Self induced Water Intoxication Associated with Routine Employment Drug Screen Leading to Symptomatic Hyponatremia: A Case Report
A Diamond, M Varshney
arbutin, hyponatremia, polydipsia, rhabdomyolysis, uva ursi, water intoxication
A Diamond, M Varshney. Self induced Water Intoxication Associated with Routine Employment Drug Screen Leading to Symptomatic Hyponatremia: A Case Report. The Internet Journal of Family Practice. 2003 Volume 3 Number 1.
Acute symptomatic hyponatremia is a rare complication of water intoxication. Excessive water intake alone is unlikely to cause symptomatic hyponatremia unless there is impairment of water excretion. We report a case of hyponatremia associated with non-psychogenic polydipsia and an overdose of an herbal diuretic, uva ursi in preparation for a routine workplace drug screen.
Acute symptomatic hyponatremia is a serious medical condition manifested by seizures, headache, nausea, fatigue, encephalopathy, confusion, coma and occasionally death.(1) Diuretic are the most common cause. Less commonly, psychogenic polydipsia and iatrogenic etiologies are implicated. (2) Excessive water intake alone is unlikely to cause severe hyponatremia unless there is abnormal renal function or secretion of antidiuretic hormone (SIADH).( 1) We report a case of non-psychogenic self induced water intoxication associated with an overdose of a herbal diuretic, uva ursi leading to hyponatremia as a complication of a routine workplace urine drug screen.
On admission, his physical examination was remarkable for lethargy and orientation to self. The rest of the neurological and general examinations were normal. His serum chemistries revealed sodium 114 mmol/L and osmolality 236 mOsm/kg. Urine drug screen was negative. Urinalysis had a specific gravity of 1.004, pH of 7.0, moderate blood and no RBCs or WBCs. CT scan of the head was normal. EEG was not obtained. Lumbar puncture revealed a protein 31 mg/dl, 2 WBC, 1 RBC. He was treated with 3% saline at 40 cc/hr for 12 hours with gradual improvement in serum sodium and mental status over 48 hours. Additionally he had massive diuresis (> 9 liters) over the same period. Patient was transferred out of the ICU. Forty-eight hours after admission alanine aminotransferase (ALT) and aspartate aminotransaminase (AST) and began to rise with a maximum of 466 u/L and 1586 u/L on day 4, respectively. The creatine phosphokinase (CPK) was 71,115 u/L and gamma-glutamyl transpeptidase (GGT) was 12 u/L on day 5. Ultrasound of the abdomen showed normal hepatobiliary system. On day 6, the ALT decreased to 390 u/L, AST decreased to 806 u/L, and CPK decreased to 20773 u/L. The patient was improved and was discharged home.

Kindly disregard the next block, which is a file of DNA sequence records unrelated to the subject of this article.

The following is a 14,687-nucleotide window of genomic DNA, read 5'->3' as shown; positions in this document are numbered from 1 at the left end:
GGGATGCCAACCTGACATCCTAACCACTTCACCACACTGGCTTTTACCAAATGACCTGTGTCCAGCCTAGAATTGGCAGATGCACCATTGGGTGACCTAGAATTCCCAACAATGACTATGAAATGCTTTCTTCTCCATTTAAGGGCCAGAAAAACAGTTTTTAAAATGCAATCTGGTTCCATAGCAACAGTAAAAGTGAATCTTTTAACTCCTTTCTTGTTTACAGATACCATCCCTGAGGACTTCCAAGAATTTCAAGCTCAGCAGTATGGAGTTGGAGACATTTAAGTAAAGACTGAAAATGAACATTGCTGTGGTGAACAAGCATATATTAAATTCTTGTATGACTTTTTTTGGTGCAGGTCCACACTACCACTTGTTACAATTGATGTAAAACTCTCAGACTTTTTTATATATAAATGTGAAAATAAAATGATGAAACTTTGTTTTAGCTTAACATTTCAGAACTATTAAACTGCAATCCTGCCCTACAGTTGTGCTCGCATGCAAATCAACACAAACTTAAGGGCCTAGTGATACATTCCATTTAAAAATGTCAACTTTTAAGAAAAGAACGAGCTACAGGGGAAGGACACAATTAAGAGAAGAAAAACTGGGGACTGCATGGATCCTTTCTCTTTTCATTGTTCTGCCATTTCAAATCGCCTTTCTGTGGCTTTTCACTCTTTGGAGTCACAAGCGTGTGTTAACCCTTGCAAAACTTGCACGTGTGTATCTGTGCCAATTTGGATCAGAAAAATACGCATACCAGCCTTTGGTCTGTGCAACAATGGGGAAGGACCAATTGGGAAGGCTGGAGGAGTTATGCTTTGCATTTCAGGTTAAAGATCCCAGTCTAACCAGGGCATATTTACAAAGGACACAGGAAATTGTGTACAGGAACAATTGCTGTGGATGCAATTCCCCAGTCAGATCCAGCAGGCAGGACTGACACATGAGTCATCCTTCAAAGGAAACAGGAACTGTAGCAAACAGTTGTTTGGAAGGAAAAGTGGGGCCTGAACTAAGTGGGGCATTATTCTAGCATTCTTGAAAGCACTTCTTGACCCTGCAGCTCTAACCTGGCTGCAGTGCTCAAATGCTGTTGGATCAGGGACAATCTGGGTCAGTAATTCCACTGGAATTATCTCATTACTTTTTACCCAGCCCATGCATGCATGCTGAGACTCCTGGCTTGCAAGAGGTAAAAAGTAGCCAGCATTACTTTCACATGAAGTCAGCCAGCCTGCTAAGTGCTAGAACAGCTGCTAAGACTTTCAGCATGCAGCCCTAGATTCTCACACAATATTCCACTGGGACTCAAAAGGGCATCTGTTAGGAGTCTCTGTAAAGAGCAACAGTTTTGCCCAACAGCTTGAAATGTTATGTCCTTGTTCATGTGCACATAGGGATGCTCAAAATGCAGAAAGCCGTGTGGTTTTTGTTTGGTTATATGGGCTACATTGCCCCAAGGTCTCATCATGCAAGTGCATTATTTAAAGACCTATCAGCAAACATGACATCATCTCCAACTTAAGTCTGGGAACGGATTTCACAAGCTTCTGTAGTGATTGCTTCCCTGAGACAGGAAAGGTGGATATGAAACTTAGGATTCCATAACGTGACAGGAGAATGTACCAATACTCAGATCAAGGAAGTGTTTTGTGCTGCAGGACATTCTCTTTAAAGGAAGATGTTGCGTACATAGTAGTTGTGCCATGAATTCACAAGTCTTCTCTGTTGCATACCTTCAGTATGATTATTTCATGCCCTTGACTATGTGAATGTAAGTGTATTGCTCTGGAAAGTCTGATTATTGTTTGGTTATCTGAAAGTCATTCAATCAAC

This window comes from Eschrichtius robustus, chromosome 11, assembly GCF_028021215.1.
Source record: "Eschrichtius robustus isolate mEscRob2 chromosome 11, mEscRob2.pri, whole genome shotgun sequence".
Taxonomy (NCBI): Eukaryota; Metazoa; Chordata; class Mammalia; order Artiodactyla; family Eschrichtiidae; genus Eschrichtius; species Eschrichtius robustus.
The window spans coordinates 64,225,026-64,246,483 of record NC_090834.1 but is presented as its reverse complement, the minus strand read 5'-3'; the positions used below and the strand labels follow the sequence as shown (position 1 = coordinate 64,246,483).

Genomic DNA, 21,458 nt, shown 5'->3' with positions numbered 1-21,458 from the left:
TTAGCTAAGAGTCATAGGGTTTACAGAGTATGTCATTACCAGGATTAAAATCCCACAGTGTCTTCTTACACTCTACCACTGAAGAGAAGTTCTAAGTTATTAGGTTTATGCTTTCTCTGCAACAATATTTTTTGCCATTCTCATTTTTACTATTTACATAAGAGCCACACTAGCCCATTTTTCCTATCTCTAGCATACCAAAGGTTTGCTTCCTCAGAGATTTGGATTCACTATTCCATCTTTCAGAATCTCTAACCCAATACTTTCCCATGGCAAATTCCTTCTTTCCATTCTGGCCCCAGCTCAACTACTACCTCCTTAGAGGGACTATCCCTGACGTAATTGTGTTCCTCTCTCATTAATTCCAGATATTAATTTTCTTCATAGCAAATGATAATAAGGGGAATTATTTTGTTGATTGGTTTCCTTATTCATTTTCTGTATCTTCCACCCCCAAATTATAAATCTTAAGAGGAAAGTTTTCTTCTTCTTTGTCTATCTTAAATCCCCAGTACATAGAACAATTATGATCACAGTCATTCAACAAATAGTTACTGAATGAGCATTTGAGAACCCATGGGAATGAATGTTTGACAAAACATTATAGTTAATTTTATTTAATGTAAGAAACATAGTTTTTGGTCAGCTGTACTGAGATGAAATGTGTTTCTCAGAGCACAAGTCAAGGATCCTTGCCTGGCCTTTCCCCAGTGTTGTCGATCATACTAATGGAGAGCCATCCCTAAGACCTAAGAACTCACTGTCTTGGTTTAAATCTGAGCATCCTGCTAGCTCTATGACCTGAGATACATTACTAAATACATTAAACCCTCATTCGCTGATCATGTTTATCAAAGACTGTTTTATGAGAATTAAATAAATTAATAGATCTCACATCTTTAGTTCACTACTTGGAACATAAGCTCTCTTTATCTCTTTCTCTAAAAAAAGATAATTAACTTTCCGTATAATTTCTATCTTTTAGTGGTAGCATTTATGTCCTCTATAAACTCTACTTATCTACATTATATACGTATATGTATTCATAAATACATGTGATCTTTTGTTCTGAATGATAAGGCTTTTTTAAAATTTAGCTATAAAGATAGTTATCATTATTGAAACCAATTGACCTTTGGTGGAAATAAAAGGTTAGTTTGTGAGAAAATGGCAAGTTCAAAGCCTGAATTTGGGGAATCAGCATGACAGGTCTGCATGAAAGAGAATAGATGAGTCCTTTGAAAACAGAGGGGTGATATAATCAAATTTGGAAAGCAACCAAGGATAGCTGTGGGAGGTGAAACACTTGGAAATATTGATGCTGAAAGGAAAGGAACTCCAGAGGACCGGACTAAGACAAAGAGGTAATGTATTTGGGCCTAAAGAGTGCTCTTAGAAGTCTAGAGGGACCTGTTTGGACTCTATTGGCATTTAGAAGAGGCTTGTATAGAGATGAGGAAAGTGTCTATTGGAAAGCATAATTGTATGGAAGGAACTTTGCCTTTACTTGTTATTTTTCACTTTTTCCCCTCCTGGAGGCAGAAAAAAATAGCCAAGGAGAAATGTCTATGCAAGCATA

Hyponatremia due to acute water intoxication in young patients is rare because normal kidneys are efficient at excreting free water, handling up to 20 liters per day unless other mechanisms exist such as diuretic usage or chronic renal insufficiency.(3) In psychogenic polydipsia, it is believed a combination of SIADH and chronic water consumption lead to hyponatremia. (4,5,6) In addition to psychogenic polydipsia, acute water intoxication has been described in a variety of situations: patient-physician miscommunication in preparation for tests,(7,8,9) preparation for drug screen,(10) and polydipsia in the setting of prolonged strenuous exercise(11,12,13). The latter is associated with stress induced SIADH.( 13)